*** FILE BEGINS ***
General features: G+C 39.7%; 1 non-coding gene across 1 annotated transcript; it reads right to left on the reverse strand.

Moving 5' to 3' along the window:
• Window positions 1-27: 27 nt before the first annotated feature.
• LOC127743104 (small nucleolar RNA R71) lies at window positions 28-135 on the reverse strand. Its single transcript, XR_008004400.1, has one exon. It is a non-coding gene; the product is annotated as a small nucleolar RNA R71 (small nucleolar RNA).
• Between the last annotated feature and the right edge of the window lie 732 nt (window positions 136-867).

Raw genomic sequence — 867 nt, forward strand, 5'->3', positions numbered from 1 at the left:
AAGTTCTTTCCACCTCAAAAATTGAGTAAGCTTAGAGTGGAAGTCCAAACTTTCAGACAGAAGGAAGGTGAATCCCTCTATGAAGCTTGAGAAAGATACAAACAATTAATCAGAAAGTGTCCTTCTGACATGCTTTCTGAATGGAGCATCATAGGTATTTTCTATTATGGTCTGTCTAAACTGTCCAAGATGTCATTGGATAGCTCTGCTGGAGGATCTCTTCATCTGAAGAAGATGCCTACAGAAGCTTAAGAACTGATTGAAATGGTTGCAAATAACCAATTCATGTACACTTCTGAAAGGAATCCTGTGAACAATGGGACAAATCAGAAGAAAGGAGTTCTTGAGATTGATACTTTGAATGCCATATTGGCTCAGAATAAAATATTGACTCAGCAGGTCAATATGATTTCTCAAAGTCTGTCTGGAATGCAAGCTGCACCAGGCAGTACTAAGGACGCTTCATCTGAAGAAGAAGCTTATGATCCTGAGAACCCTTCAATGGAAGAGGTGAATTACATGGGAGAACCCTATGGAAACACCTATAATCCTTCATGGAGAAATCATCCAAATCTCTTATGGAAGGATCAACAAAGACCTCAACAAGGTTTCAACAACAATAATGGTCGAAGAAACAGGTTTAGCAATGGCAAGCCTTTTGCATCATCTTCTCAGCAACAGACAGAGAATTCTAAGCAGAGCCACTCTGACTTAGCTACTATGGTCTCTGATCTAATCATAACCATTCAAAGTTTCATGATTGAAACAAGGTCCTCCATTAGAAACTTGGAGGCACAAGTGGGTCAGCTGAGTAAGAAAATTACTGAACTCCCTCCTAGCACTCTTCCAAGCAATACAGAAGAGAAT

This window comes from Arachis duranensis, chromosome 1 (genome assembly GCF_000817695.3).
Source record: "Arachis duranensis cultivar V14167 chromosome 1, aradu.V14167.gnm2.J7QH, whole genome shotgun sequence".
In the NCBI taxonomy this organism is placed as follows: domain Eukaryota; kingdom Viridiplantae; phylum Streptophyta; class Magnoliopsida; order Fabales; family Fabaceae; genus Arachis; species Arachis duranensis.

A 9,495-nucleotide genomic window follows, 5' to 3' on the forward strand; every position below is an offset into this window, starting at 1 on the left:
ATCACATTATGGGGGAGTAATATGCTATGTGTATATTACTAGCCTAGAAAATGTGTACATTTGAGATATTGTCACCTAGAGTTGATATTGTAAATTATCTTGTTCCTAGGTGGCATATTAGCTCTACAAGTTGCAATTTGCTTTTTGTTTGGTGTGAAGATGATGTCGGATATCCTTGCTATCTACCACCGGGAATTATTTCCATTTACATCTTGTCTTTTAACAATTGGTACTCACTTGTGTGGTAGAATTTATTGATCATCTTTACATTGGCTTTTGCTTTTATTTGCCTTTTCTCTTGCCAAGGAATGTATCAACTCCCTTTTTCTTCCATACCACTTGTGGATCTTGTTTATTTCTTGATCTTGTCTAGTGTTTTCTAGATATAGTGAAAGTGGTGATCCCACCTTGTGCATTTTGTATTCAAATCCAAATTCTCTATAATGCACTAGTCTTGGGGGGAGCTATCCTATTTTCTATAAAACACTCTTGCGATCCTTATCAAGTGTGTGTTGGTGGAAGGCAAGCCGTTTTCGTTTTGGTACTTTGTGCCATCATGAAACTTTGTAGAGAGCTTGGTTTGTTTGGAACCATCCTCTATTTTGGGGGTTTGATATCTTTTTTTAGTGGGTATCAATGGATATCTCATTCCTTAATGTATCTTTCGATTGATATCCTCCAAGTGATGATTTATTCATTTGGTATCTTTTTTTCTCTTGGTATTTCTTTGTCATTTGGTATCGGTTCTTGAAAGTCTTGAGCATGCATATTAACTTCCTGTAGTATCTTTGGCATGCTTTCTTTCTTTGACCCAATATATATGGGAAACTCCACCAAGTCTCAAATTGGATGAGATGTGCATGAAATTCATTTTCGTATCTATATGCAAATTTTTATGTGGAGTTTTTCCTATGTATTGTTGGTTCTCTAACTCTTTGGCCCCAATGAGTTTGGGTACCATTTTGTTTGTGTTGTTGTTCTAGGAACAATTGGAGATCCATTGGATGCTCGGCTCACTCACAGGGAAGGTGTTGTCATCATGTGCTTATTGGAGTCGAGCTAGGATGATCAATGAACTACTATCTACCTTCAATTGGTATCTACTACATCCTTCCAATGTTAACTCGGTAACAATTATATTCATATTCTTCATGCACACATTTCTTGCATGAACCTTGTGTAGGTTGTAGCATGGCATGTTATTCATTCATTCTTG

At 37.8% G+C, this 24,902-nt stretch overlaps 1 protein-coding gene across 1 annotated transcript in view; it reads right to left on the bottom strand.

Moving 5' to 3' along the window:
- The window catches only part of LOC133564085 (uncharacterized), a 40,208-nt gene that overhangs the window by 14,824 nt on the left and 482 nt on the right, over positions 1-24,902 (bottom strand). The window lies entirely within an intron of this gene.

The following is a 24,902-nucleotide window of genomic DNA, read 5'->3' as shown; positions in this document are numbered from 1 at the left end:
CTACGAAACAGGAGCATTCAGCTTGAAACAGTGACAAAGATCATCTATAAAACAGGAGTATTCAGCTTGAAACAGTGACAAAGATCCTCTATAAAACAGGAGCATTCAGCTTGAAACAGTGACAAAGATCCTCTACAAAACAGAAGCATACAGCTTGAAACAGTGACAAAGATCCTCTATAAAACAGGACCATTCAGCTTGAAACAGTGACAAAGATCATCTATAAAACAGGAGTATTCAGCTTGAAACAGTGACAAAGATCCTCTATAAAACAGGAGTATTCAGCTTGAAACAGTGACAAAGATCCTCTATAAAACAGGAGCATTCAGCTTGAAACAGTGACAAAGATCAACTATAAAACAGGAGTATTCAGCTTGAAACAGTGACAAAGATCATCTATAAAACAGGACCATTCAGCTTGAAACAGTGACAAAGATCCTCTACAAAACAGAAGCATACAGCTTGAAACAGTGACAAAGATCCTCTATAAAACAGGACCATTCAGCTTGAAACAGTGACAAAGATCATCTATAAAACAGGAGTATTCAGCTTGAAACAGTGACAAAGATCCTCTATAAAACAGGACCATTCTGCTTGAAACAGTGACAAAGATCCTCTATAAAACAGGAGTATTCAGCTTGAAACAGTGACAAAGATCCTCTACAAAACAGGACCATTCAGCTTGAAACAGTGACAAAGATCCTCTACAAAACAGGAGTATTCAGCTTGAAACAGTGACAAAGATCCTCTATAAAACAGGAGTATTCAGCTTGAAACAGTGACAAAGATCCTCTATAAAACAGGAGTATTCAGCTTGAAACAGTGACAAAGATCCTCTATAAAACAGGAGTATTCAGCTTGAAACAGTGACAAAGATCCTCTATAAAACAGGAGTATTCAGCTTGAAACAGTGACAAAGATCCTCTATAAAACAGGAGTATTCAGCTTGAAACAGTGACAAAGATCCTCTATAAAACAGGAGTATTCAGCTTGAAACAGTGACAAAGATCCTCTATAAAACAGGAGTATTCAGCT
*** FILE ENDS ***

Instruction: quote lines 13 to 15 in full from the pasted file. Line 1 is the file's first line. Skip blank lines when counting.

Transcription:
At 37.8% G+C, this 24,902-nt stretch overlaps 1 protein-coding gene across 1 annotated transcript in view; it reads right to left on the bottom strand.

Moving 5' to 3' along the window:
- The window catches only part of LOC133564085 (uncharacterized), a 40,208-nt gene that overhangs the window by 14,824 nt on the left and 482 nt on the right, over positions 1-24,902 (bottom strand). The window lies entirely within an intron of this gene.